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Thursday, 13 July, 2000, 17:31 GMT 18:31 UK
Viewing his master's voice

Tony Blair is watched over by his spokesman
By BBC Political Correspondent Guto Harri

Rory Bremner painted a similar picture, but this is for real. If you laughed at the satirist's portrayal of the relationship between Alastair Campbell and his boss, you will be unnerved by this genuine "fly on the wall".

Those who've argued that the press secretary is the real deputy prime minister will find plenty of new evidence to justify their claim.

Those, like Rory Bremner, who've suggested Tony Blair can't even think without consulting Mr Campbell, will be highly amused.

Journalists who have witnessed Mr Campbell's blend of charm, mockery and menace will not be surprised by much of the footage. But the "lobby" is a small and privileged group.

Alastair Campbell: Charm, mockery and menace
"News from Number Ten" will be fascinating for those who've so far only heard second hand of Mr Campbell's ways and influence.

They will see for themselves how he protects the prime minister, provides the context of most press coverage of the government, deflects criticism and shapes the "message".


At his desk we see Mr Campbell sifting through various briefing papers. One is on the visit to London of the Russian President Vladimir Putin.

There is a handful of scribblings Mr Campbell has prepared himself on the main news items of the day. There's also a "message script" for the cabinet.

It's moments like these which justify the endless hours of filming which have gone into this documentary. Alastair Campbell is embarrassed at being asked about the "message script". He's coy. We're curious.

The "message script" is an A4 sheet of paper which has just been distributed to the cabinet. Slowly, Michael Cockerell coaxes Campbell to explain that the script has been prepared so that cabinet ministers know the government's message on the local elections.

Who prepares the script, asks Cockerell? Though he won't say it, Campbell makes it clear it's him.

His no-nonsense relationship with the prime minister is also all too clear. At one point, Campbell cuts across him in mid-sentence and drags Mr Blair away.

At another, he prompts a journalist to ask a question on Northern Ireland in order to shift the focus of a press conference away from Ken Livingstone's victory in the London mayoral contest.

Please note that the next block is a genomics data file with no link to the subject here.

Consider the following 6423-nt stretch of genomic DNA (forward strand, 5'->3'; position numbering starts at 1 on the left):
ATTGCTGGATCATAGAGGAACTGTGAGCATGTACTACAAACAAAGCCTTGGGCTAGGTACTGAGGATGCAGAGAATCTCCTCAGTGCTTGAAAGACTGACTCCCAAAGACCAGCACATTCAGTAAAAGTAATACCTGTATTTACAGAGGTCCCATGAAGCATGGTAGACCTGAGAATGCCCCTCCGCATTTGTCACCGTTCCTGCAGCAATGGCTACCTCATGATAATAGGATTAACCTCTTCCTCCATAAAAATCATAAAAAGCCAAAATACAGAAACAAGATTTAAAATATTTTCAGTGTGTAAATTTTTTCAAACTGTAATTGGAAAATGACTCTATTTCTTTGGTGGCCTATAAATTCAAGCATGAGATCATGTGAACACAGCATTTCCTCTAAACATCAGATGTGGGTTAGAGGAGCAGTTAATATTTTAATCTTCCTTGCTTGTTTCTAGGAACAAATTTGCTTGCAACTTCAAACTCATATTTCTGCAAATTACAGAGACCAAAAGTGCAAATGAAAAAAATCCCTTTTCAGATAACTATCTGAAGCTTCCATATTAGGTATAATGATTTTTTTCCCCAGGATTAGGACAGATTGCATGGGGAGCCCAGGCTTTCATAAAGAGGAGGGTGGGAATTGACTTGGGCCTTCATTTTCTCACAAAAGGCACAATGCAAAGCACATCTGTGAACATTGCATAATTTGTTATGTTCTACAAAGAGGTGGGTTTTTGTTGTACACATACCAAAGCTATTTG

Tony Blair in his press secretary's office: Anxious and defensive
Half-way through one of Cockerell's reflective interviews with Campbell, Tony Blair walks in. It isn't staged, it isn't fixed, and the look of terror on the prime minister's face makes that all too obvious.

He's defensive about the role of his spin-doctor and his reliance upon him. He's anxious, and having suggested he has better things to do, Alastair Campbell asks in a devastating aside why he's just spent seven minutes with a documentary maker.

Role change

Any documentary maker would relish the events which coincided with this film. During the course of its shooting, Alastair Campbell's role changed in a manner no-one had predicted.

Just as the public was about to get a chance to see how he conducts his infamous briefings, he decided to withdraw from most of them.

Criticism of his role by the novelist and Labour fundraiser Ken Follett added a timely spice, and prompted Campbell to deny categorically one of the most serious charges ever levelled against him: that it was he who he told a newspaper journalist that Chancellor of the Exchequer Gordon Brown has "psychological flaws".

The programme seeks to explore whose decision it was that Campbell should do less briefing.

Mr Blair tells the programme it was him. But having watched the rest of the show, many might suspect he only says that because Alastair told him to.

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See also:

13 Jul 00 | UK Politics
Campbell makes screen debut
03 Jul 00 | UK Politics
Spin-struck from the start
11 Jun 00 | UK Politics
Downing Street attacks press
14 Jun 00 | UK Politics
New press chief at Number 10
06 Aug 98 | UK Politics
MPs clear spin doctor
23 Jun 98 | UK Politics
Chief spin doctor defends role
11 Jan 99 | UK Politics
Civil war that hit New Labour project
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